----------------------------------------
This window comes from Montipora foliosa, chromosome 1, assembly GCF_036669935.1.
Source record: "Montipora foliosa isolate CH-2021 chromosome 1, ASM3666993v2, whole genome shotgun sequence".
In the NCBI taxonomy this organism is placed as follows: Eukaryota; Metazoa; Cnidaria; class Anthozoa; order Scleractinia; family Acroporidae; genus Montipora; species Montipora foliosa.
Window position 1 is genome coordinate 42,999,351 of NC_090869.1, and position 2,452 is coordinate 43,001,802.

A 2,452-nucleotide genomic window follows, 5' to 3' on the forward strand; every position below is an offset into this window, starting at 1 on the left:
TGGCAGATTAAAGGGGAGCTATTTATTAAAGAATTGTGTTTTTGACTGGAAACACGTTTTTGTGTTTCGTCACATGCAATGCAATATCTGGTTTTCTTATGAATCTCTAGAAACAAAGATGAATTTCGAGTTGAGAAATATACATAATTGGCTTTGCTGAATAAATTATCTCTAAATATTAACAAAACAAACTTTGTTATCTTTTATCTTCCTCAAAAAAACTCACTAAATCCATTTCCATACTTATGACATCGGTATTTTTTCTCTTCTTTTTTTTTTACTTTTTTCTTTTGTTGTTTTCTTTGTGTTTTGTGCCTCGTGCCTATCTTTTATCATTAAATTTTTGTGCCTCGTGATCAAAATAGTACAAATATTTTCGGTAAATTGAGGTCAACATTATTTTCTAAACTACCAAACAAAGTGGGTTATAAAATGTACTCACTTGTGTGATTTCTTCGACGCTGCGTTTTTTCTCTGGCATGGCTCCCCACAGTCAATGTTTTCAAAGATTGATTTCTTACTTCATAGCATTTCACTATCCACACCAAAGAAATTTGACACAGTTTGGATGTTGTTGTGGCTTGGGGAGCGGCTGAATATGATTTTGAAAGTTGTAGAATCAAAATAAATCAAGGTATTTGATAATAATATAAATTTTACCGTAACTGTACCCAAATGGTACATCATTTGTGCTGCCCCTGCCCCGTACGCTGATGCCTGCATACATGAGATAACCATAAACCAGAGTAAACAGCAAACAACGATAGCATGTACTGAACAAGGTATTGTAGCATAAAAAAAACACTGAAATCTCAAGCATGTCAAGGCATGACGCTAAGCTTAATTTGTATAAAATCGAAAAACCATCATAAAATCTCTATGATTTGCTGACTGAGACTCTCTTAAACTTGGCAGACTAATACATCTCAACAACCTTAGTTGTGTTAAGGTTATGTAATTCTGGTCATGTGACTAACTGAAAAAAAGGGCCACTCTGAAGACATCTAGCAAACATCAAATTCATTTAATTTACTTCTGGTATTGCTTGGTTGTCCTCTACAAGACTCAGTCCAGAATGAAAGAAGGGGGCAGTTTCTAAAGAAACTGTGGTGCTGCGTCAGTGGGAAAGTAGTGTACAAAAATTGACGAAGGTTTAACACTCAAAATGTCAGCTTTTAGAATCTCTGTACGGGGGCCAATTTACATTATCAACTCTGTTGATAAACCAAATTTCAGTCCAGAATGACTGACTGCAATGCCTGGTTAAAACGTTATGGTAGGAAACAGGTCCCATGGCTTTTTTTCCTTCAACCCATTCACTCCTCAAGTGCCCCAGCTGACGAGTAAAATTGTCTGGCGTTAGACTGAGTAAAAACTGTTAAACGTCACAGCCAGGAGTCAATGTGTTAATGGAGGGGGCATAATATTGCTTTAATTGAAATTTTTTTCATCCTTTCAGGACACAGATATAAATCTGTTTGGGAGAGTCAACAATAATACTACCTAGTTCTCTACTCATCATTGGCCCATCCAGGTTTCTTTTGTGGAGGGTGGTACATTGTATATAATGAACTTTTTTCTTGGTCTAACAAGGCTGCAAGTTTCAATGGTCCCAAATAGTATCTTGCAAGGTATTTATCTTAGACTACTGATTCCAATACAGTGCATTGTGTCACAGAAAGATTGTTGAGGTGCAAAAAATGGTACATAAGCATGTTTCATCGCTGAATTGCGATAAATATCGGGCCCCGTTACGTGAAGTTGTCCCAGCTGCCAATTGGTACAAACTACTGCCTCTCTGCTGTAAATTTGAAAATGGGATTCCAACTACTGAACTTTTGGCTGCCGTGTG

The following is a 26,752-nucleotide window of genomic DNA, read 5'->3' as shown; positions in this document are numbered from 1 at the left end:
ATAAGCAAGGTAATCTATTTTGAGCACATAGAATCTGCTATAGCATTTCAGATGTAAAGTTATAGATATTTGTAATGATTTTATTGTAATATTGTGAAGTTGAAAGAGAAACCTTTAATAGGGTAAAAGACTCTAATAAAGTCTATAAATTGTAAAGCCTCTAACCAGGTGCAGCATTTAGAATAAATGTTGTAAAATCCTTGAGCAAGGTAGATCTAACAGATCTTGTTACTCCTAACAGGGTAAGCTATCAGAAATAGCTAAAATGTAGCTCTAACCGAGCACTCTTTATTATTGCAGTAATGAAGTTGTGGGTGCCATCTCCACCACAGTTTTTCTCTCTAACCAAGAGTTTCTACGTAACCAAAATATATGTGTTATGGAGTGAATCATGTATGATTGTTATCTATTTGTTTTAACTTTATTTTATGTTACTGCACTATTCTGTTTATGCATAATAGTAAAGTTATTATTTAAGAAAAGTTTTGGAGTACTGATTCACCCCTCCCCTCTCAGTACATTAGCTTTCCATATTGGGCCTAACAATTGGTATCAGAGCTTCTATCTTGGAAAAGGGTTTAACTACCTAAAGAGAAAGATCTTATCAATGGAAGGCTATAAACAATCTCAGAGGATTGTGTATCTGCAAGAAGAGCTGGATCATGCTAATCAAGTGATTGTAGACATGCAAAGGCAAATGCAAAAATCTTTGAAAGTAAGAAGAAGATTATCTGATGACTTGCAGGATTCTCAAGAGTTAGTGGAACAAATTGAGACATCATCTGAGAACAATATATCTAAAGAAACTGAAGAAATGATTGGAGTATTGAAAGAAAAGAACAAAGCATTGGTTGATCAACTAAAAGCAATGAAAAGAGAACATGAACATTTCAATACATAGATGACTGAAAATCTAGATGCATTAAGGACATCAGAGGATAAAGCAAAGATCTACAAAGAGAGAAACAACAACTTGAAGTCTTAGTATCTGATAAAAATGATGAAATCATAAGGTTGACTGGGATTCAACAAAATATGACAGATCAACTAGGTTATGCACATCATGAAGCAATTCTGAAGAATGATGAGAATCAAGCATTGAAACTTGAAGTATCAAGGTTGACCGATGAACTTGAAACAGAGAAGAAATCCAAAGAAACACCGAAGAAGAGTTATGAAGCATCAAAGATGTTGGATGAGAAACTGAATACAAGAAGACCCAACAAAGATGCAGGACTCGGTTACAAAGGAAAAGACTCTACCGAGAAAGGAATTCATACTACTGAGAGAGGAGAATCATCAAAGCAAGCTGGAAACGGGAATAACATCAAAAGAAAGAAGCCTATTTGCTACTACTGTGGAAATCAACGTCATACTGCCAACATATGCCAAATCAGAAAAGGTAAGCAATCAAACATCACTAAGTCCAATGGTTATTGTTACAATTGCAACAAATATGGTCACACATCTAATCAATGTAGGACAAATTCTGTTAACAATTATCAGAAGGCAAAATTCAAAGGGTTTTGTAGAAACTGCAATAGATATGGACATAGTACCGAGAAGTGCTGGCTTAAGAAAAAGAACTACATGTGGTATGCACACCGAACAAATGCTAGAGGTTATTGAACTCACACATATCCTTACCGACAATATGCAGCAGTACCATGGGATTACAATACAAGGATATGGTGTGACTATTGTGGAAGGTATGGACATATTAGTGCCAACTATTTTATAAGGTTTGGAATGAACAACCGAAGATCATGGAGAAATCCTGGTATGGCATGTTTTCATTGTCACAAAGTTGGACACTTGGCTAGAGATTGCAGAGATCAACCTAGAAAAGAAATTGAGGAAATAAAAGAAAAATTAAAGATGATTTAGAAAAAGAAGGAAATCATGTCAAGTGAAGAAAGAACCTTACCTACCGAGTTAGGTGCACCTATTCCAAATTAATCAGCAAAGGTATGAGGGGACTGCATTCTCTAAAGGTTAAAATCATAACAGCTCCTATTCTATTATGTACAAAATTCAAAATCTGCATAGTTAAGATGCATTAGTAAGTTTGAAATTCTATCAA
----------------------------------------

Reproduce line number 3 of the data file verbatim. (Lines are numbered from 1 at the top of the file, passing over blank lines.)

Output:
In the NCBI taxonomy this organism is placed as follows: Eukaryota; Metazoa; Cnidaria; class Anthozoa; order Scleractinia; family Acroporidae; genus Montipora; species Montipora foliosa.